Walter Gerald ‘Steve’ Yates

One of a group of talented youngsters who were engaged on the Trent Bridge groundstaff in the years immediately before the Second World War, Steve Yates was an attacking middle order right hand batsman and a medium pace bowler, though after the war he concentrated more on off-spin.

Born in Warsop on June 18 1919, Yates’ early cricket was for Welbeck Colliery. He had a trial at Trent Bridge in 1936 and was invited to join the playing staff without pay, but with 15 shillings train fare. In 1937 he came on the staff on a full-time basis and made his mark with the Seconds, scoring 123 and 56, both not out v Derbyshire. Yates then made his first-class debut and although he only scored modestly in three innings in Championship matches, the local papers were clearly impressed.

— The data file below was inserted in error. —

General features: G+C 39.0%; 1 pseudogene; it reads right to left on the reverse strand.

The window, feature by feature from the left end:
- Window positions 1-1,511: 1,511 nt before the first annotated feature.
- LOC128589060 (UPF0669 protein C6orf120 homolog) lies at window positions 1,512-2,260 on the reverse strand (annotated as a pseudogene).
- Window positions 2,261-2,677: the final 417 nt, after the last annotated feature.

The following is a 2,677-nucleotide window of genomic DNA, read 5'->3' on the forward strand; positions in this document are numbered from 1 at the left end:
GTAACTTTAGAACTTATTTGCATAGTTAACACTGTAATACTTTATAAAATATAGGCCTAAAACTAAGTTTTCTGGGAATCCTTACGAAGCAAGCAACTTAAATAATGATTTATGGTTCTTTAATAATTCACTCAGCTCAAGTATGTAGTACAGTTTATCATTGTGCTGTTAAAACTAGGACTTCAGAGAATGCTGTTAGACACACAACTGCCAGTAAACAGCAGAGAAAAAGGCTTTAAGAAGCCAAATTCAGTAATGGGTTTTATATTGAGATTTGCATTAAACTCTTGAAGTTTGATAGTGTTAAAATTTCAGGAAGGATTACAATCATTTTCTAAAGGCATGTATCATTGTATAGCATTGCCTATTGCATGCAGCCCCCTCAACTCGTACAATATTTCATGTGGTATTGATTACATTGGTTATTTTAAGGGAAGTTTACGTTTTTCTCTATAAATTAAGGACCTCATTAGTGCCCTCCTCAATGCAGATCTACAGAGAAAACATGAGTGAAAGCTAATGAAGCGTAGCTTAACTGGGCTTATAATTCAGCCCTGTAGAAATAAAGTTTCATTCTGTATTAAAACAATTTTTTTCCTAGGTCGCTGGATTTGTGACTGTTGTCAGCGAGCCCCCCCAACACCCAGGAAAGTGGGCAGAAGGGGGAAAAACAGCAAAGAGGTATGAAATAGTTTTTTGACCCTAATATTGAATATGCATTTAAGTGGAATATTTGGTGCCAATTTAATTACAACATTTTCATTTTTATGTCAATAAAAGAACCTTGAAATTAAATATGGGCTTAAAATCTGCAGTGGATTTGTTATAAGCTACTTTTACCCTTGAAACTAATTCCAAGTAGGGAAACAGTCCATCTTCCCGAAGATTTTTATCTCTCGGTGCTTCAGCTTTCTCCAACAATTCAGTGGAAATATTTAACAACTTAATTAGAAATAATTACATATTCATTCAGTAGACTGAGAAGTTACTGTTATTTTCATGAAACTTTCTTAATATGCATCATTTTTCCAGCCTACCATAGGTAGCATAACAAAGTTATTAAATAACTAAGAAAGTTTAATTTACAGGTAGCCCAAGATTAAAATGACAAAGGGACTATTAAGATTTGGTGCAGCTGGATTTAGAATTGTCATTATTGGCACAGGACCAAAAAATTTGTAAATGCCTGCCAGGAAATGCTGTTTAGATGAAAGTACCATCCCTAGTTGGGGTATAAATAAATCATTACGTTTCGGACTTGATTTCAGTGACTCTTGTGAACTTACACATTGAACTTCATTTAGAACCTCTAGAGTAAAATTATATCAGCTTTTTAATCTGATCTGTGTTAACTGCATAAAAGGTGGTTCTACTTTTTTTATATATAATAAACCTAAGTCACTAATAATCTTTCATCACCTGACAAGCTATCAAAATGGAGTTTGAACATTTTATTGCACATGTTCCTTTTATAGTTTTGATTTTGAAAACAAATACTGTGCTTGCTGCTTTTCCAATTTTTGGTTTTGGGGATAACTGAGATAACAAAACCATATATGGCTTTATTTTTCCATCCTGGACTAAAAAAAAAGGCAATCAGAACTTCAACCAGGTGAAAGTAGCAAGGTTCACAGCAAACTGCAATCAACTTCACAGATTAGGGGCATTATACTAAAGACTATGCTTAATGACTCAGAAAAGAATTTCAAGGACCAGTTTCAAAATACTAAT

In the end of season review, The Journal noted: “Yates stands out as the most likely batting discovery for years.”

In 1938 he hit another hundred v Derbyshire Seconds and played in three first-class matches, but in 1939 he made no first team appearances and failed to hit a fifty for the Seconds. Whilst on the Playing Staff he appeared as a pro at various times for Manton Colliery and Firbeck Colliery. He applied to rejoin the Notts Staff in 1946, after war service, but his application was turned down. In 1946 he joined Blidworth Colliery and played for them with great successful for eleven seasons. He then appeared for Chesterfield and for Notts Forest CC on Sundays.

A very outgoing character, he felt deeply upset that the County Club did not allow him another chance as a professional in the post-war years, but he continued  in Notts club cricket into his 60s. He was by occupation a heating engineer. Yates died on December 15, 2008. His brother Jack was engaged on the Trent Bridge staff in 1938 and 1939 and it is difficult to separate the performances of the two. He should not be confused with G.W.Yates, the Nottingham High School batsman who played for the Seconds in the 1950s.